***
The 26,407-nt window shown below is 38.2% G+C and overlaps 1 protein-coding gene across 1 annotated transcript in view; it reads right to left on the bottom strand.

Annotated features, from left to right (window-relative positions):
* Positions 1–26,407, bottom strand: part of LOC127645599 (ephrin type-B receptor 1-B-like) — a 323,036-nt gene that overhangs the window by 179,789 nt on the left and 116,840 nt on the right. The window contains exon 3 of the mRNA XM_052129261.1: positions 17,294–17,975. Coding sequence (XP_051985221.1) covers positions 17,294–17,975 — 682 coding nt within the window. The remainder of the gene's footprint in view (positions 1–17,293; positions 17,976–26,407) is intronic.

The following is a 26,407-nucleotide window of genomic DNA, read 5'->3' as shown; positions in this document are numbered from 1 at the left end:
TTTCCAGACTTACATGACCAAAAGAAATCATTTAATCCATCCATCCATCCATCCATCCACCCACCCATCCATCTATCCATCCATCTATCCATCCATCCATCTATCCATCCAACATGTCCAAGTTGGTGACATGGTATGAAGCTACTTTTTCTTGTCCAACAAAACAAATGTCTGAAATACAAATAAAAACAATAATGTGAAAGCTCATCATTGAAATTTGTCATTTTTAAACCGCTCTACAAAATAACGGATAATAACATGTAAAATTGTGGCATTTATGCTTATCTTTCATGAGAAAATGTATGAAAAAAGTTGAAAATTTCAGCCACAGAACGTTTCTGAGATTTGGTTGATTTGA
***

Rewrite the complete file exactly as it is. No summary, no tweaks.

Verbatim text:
The 26,407-nt window shown below is 38.2% G+C and overlaps 1 protein-coding gene across 1 annotated transcript in view; it reads right to left on the bottom strand.

Annotated features, from left to right (window-relative positions):
* Positions 1–26,407, bottom strand: part of LOC127645599 (ephrin type-B receptor 1-B-like) — a 323,036-nt gene that overhangs the window by 179,789 nt on the left and 116,840 nt on the right. The window contains exon 3 of the mRNA XM_052129261.1: positions 17,294–17,975. Coding sequence (XP_051985221.1) covers positions 17,294–17,975 — 682 coding nt within the window. The remainder of the gene's footprint in view (positions 1–17,293; positions 17,976–26,407) is intronic.

The following is a 26,407-nucleotide window of genomic DNA, read 5'->3' as shown; positions in this document are numbered from 1 at the left end:
TTTCCAGACTTACATGACCAAAAGAAATCATTTAATCCATCCATCCATCCATCCATCCACCCACCCATCCATCTATCCATCCATCTATCCATCCATCCATCTATCCATCCAACATGTCCAAGTTGGTGACATGGTATGAAGCTACTTTTTCTTGTCCAACAAAACAAATGTCTGAAATACAAATAAAAACAATAATGTGAAAGCTCATCATTGAAATTTGTCATTTTTAAACCGCTCTACAAAATAACGGATAATAACATGTAAAATTGTGGCATTTATGCTTATCTTTCATGAGAAAATGTATGAAAAAAGTTGAAAATTTCAGCCACAGAACGTTTCTGAGATTTGGTTGATTTGA